COLUMBUS, Ohio — If you’ve watched an Ohio State game this season, you’ve probably noticed the unending stream of flags that has given officiating crews about as much air time as the players themselves.
The Buckeyes rank 116th nationally in fewest penalties per game, drawing 8.80 flags per contest on average. Given that there are only 128 teams in the FBS subdivision, it’s fair to say that the Buckeyes haven’t been so great in that department this season.
Try telling that to Urban Meyer, though.
The Ohio State head coach was asked about the Buckeyes’ penalty problems during his Monday press conference and seemed to be under the impression that his team was near the top of that category, which is perhaps true if you’re looking at which teams commit the most penalties.
“I didn’t know that,” he said. “Obviously I’m going to go check that right when we leave here. I just saw a stat we’re only like in the top five in penalties. Check your stats, brother.”
For the record, here is how the Buckeyes have fared from a penalty standpoint in the 2016 season. Their least-penalized game was against Rutgers, when they were still flagged six times for 64 yards.
Here’s the thing, though: None of it has mattered. Look at Ohio State’s worst showing of the year. Against Oklahoma on the road, the Buckeyes committed a staggering 11 penalties for 75 yards. It didn’t matter. Despite committing nearly a dozen penalties against a top-15 team — away from home, no less — the Buckeyes rolled the Sooners by 21 points. It was never close.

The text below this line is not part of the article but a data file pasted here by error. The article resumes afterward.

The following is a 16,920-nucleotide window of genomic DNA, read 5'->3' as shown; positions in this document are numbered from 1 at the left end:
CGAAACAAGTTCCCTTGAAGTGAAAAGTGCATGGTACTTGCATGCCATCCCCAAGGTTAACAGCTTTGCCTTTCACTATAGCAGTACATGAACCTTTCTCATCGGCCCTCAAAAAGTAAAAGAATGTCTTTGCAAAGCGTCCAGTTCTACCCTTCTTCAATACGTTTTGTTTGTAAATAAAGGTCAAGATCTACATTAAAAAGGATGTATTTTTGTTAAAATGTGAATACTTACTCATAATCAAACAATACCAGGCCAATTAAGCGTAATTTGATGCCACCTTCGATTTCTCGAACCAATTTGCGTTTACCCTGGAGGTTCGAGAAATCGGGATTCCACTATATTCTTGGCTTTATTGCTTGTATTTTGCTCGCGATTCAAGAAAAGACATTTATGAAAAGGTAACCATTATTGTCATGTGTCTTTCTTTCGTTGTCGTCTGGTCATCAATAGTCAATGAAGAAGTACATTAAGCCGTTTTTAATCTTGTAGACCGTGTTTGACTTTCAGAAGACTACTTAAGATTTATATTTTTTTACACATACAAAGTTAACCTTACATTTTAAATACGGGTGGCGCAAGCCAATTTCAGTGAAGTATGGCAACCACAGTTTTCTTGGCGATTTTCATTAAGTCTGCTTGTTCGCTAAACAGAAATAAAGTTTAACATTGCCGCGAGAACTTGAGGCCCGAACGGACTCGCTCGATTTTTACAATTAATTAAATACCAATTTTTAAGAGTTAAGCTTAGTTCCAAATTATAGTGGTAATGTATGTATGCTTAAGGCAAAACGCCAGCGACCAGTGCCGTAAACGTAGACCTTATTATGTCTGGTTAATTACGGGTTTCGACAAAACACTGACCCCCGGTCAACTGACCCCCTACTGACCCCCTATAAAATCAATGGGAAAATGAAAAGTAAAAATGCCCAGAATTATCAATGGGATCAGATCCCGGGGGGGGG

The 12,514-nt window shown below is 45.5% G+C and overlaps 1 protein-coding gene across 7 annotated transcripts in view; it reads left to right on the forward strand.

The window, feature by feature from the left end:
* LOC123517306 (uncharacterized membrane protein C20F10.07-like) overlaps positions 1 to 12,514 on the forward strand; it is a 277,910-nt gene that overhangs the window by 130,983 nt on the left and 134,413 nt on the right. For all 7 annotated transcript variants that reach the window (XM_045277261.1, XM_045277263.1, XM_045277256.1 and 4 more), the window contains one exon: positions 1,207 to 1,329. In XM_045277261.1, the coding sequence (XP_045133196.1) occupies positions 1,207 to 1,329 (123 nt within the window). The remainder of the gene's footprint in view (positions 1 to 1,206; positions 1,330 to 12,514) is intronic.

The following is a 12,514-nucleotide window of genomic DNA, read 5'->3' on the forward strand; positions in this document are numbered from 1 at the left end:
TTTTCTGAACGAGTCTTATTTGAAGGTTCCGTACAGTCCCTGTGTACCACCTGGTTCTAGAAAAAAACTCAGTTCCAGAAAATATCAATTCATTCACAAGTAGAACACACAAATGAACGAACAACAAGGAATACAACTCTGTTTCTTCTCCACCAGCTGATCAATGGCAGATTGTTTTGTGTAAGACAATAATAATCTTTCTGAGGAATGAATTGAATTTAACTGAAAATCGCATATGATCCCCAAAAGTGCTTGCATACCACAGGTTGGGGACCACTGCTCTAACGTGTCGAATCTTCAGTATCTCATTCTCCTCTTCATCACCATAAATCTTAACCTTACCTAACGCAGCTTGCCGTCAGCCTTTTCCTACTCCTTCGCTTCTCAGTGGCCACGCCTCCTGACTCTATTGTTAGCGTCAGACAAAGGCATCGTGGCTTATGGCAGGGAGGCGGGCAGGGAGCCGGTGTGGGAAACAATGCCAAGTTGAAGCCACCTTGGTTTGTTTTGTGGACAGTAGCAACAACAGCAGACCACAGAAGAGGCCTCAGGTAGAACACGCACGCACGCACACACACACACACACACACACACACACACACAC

Against Indiana on Saturday, when the Buckeyes racked up their largest penalty yardage total, there were four offensive drives in which they were flagged for penalties. They scored on three of them.
With a roster like Ohio State’s does it even matter how many flags fly? On offense, in addition to J.T. Barrett at quarterback, the Buckeyes have Mike Weber at running back, Curtis Samuel and Dontre Wilson at H-back and Noah Brown at wide receiver. Those four skill-position players have each broken a play longer than 30 yards and have combined for 20 touchdowns.
Defensively, the Buckeyes’ starting lineup includes linebacker Jerome Baker, cornerback Marshon Lattimore and safety Malik Hooker, all of whom have scored touchdowns this season. That’s to say nothing of players like defensive ends Tyquan Lewis and Jalyn Holmes and linebacker Raekwon McMillan, who have combined to force four fumbles.
When it comes down to it, it’s hard to blame Meyer for not noticing something that hasn’t been a factor. For all the talent the Buckeyes have, those penalties might as well not exist. Their impact sure doesn’t.